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he “Survivor” pages are what W2W Publishing is all about. It is amazing how sharing a story can give someone else the strength they need to believe, to hope, to fight a harder fight. Charleston Woman Magazine would like to thank Toni Bunch for being our first featured survivor. Sometimes it is hard to tell your story. Every survivor story we have published has brought a response from someone who says, “I needed to read that.” If you or someone you know is battling cancer, visit www.woman2womanonline.com and read more stories of survivors like Toni. Remember, you are “braver than you believe, stronger than you seem and smarter than you think.”

Charleston Woman: How does it feel to be a survivor? Toni Bunch: It is wonderful to be a survivor. Being a survivor gives you a new outlook on life and an outlook that I wish I had before my diagnosis. I have always been a very positive individual but being a survivor makes you focus on the things and people who are important in your life. CW: What went through your head when you were diagnosed? Toni: It was April of 2007, and I was at a routine annual GYN exam and my physician palpated a lump. I was sent to the Trident Breast Care Center for my Mammogram. I knew in my heart and soul what the outcome was going to be and thought I was prepared for the news but I wasn’t. The positive diagnosis hit me like a ton of bricks. I don’t know that there was any one thought going through my mind. I went to the mammogram by myself and I remember af-

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terwards wishing I had a support person with me because you feel so alone when you get the news. I think I would have felt the same way if someone was with me, but at least I would have had someone with me. CW: What has been the most difficult part of your experience? Toni: It can all be so overwhelming, loss of hair, change in your body, feeling so incredibly fatigued, the loss of personal control, dealing with insurance companies, dealing with side effects of the chemo – which seemed to change with every treatment. No matter what – it is an incredibly difficult situation to deal with so for me it was important to remain positive and surround myself with the people who loved me and who could be positive as well. As a matter of fact, my husband Doug, my greatest supporter, made sure that we and our friends remained upbeat and positive. He kept calling this “just a speed bump” and we would get through it.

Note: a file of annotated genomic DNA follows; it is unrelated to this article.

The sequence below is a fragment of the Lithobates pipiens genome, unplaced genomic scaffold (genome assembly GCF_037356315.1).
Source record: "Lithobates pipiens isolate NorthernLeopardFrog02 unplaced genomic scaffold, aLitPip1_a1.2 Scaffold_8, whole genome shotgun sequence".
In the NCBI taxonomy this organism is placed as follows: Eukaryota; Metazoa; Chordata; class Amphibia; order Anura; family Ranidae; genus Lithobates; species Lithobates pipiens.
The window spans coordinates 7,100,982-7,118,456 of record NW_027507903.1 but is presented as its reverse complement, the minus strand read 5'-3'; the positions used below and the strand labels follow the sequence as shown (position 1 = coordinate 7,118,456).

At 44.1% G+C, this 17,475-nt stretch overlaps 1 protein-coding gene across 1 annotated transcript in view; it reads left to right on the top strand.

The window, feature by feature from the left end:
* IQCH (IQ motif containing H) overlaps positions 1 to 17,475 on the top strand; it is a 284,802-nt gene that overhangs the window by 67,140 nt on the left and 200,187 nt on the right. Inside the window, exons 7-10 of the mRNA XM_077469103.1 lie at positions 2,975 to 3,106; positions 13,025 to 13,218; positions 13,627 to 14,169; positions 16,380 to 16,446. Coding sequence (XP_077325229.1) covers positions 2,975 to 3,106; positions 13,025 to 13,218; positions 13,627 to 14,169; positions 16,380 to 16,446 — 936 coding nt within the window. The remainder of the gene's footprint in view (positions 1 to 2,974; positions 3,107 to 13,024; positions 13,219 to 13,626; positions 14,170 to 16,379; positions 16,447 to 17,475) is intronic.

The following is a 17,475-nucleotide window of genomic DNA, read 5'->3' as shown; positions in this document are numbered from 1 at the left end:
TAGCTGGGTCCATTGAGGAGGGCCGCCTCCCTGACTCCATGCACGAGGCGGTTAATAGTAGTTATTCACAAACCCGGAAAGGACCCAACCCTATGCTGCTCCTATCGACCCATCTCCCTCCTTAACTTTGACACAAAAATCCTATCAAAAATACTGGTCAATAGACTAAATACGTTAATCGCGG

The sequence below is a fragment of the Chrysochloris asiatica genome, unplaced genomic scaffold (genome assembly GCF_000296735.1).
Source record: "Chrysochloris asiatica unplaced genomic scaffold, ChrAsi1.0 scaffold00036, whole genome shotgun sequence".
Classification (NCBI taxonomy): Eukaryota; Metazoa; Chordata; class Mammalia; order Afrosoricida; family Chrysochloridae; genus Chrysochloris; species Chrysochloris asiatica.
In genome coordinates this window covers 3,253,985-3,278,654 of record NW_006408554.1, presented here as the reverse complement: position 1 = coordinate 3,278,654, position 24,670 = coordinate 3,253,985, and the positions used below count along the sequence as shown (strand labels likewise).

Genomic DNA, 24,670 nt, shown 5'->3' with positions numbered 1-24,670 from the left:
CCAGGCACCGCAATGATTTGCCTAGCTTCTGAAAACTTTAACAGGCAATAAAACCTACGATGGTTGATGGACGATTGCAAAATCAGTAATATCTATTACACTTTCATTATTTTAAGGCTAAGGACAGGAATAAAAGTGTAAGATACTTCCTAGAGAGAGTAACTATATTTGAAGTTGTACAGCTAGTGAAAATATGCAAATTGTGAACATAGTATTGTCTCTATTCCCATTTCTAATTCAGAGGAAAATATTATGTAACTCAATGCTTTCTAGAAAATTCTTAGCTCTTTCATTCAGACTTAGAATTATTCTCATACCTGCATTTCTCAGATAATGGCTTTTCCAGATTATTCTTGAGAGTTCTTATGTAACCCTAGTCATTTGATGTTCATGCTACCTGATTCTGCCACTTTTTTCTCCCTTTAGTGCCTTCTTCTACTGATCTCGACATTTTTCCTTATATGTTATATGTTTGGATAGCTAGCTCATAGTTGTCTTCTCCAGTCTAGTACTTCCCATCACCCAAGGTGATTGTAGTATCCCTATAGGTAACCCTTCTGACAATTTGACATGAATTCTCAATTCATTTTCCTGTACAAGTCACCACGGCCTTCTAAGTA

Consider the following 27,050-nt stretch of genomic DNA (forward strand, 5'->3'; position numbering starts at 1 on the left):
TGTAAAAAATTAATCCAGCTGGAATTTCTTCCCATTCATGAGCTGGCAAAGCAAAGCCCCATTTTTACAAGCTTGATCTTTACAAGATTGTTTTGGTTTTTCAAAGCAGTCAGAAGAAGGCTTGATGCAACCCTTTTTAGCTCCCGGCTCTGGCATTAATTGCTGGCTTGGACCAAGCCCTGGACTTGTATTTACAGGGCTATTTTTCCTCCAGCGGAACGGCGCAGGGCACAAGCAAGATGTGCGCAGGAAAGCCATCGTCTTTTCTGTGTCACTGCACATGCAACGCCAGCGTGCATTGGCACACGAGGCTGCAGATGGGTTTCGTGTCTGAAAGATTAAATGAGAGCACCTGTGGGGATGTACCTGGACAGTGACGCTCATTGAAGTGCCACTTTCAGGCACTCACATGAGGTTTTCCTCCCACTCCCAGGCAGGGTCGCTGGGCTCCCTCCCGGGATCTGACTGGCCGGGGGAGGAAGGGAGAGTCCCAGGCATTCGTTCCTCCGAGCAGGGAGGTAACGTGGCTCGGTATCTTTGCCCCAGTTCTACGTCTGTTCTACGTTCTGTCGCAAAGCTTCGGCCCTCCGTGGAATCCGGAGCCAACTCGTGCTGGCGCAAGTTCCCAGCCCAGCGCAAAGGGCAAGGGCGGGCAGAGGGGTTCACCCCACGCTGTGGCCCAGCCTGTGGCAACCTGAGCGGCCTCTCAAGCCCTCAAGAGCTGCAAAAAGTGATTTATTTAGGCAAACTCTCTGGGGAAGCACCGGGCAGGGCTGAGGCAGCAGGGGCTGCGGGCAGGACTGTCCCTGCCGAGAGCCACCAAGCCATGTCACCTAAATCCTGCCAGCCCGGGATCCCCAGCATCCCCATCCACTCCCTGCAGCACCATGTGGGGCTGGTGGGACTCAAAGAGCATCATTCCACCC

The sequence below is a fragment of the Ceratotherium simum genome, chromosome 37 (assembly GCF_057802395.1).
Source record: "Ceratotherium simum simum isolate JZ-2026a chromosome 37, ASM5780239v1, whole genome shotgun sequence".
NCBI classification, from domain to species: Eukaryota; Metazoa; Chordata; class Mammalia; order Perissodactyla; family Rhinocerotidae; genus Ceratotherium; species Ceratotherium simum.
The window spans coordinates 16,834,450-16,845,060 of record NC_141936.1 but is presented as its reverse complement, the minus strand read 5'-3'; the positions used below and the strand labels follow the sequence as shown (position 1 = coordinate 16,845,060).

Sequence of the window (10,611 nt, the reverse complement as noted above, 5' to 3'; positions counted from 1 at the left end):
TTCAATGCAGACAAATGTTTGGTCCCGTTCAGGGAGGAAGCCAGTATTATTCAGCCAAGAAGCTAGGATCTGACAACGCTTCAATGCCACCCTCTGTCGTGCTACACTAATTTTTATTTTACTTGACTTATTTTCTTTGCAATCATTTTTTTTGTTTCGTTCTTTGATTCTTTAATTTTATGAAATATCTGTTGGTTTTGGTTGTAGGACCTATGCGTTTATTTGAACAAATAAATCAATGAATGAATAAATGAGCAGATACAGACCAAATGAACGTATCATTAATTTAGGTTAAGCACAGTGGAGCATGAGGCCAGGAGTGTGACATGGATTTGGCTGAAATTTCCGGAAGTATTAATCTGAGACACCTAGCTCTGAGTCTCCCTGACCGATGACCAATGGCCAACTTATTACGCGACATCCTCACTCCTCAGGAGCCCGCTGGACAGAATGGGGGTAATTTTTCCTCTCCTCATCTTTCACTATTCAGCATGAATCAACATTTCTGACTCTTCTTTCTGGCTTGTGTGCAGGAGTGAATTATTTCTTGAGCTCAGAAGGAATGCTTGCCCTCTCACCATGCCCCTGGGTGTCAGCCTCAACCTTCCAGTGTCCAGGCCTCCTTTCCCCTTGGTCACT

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CW: How did it change your professional life? Toni: I have always loved what I do and consider myself a hard worker. Being a survivor makes you step back and put your work life in proper perspective. It certainly made me more aware of the things in life that are important. CW: How did it change your personal life? Toni: In the short term – As a nurse and a wife, I am so used to multitasking, being in control and essentially taking care of things. During this period of time, I had to be okay with letting others do for me. My best friend gave me wonderful advice that I share with survivors. “The best gift you can give your friends and loved ones is allowing them to do for you.” She was absolutely right about that. It was hard to let others help but when I thought about it as a gift I was giving to others, I could accept help from them. In the long term – I appreciate EVERY day. I look at life different. I relish blue skies and sun-


shine in ways I didn’t before. I really try not to “Sweat the little things” and try things that I wouldn’t think of doing previously.

I relish blue skies and sunshine in ways I didn’t before. At the end of chemo and the beginning of Radiation, I started to paddle with the “Dragon Boat of Charleston” team. I cannot tell you how this was so not like me but I had heard about it and had to try it. It is one of the greatest things that has happened to me, especially after a diagnosis of cancer. It allowed me to begin to heal and see myself again in control and powerful and healthy again. I could go on and on about this as it has been so powerful in my recovery. CW: How did the treatment process play out? Toni: Pretty routine. Chemo followed by radiation therapy. Some good days, many bad days but you do get through it and realize what a strong individual you really are. CW: What do you feel was crucial to your understanding that you would and will continue to be a Survivor? Toni: Again, continuing to have a positive attitude and becoming a member of Dragonboat Charleston. CW: What is the most valuable thing you have taken from this experience? Toni: Actually there are many things – I have a new sassy hairdo and have stopped coloring my hair. I love the way I look at this point in my life. Friends and family were so vital to how well I was able to do. I can’t thank them enough and love them with my heart and soul. I would like to say if you don’t try new things now – when will you? Reach out there and do it. About 7 months after the completion of my treatments, I wanted to do something that allowed me to experience nature, challenge me physically and told me that I was “healthy” again. I went hiking in Yellowstone for a week. It was a wonderful, spiritual experience. I probably wouldn’t have taken the